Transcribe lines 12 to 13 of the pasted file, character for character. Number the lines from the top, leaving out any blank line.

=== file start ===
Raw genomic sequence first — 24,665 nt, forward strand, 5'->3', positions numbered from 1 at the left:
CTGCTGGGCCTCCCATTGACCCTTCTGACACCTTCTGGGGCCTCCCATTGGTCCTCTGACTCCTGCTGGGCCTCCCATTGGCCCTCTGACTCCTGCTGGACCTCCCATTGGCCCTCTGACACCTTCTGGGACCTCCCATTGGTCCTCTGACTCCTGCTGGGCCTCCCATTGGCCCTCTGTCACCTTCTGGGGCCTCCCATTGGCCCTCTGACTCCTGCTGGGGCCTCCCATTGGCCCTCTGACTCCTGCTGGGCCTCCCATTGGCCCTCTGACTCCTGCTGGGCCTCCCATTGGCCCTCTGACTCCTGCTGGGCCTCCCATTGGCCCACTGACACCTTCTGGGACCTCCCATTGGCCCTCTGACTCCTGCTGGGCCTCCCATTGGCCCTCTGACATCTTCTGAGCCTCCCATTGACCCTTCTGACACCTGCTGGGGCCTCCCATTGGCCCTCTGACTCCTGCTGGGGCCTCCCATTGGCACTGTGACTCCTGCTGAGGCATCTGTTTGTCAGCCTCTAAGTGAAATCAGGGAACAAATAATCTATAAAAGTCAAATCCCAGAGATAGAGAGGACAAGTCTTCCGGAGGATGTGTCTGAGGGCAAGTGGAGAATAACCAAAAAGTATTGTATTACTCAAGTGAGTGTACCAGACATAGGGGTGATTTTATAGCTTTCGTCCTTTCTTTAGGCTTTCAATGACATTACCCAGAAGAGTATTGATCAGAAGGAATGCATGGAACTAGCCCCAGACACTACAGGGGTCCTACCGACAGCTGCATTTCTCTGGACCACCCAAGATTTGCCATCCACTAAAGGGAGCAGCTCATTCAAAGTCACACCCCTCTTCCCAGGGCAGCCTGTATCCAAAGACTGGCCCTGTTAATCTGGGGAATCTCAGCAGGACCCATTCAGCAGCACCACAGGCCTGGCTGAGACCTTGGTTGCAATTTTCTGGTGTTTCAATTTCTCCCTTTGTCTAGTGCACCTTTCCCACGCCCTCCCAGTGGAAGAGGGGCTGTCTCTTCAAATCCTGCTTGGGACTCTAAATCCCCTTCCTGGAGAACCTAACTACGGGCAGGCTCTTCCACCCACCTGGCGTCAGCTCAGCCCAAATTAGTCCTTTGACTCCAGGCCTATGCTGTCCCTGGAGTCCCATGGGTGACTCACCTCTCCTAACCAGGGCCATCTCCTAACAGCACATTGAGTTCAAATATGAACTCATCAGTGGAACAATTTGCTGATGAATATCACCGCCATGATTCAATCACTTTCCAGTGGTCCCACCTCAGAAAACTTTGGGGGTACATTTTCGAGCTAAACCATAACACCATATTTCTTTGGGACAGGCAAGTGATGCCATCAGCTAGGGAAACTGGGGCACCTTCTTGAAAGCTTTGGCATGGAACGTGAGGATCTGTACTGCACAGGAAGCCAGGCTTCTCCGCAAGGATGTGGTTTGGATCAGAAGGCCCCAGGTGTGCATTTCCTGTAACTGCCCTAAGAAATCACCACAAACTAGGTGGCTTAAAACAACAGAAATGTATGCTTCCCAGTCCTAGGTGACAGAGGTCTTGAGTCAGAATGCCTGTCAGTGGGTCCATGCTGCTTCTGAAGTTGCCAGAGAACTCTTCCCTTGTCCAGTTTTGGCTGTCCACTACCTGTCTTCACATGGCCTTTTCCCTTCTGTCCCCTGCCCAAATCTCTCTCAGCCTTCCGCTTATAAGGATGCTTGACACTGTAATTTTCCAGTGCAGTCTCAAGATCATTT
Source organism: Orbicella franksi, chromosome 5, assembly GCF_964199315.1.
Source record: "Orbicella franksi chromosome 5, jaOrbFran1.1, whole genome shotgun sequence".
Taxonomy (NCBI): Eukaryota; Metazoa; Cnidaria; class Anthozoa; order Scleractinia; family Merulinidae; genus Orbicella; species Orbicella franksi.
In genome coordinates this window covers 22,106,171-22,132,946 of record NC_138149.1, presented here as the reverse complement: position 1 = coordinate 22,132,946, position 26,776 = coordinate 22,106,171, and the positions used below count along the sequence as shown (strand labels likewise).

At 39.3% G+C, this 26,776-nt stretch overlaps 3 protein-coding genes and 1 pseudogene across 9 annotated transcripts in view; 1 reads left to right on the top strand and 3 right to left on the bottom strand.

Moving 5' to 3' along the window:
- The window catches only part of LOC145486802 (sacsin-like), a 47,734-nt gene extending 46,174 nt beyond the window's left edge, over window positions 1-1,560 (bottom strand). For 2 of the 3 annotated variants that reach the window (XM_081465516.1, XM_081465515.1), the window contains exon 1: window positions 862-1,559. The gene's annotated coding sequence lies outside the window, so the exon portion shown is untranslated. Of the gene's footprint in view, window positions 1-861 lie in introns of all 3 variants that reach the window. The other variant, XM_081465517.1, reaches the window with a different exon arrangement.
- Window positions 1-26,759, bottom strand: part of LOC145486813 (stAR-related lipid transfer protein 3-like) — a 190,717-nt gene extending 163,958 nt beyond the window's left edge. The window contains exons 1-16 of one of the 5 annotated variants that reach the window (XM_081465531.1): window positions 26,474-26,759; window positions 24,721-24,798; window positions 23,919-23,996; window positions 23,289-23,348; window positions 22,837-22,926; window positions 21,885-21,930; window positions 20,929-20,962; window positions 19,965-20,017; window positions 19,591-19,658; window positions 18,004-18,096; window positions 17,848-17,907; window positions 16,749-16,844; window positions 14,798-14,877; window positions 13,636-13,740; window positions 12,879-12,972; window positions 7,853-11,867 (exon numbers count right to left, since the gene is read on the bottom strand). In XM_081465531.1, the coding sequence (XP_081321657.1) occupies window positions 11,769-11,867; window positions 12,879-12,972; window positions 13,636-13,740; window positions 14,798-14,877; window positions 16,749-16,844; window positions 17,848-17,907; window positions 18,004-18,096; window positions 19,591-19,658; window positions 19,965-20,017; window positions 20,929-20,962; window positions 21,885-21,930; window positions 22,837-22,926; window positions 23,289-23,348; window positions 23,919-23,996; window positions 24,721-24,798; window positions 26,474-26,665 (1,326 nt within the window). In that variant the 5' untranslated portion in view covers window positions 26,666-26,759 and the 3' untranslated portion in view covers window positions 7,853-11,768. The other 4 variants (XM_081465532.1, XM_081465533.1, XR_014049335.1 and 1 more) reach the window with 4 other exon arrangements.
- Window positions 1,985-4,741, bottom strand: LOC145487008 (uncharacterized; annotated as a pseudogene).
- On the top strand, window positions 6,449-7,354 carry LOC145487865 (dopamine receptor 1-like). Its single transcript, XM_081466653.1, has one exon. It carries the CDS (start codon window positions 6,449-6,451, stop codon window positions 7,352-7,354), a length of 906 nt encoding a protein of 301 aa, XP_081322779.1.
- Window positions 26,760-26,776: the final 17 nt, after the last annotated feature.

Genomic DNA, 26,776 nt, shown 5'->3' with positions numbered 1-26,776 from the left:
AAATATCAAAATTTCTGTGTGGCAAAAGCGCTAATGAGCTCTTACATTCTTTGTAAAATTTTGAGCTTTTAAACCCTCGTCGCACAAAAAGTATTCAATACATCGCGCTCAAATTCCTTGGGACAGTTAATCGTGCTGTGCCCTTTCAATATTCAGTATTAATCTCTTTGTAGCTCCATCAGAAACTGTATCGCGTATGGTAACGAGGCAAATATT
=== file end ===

- On the top strand, window positions 6,449-7,354 carry LOC145487865 (dopamine receptor 1-like). Its single transcript, XM_081466653.1, has one exon. It carries the CDS (start codon window positions 6,449-6,451, stop codon window positions 7,352-7,354), a length of 906 nt encoding a protein of 301 aa, XP_081322779.1.
- Window positions 26,760-26,776: the final 17 nt, after the last annotated feature.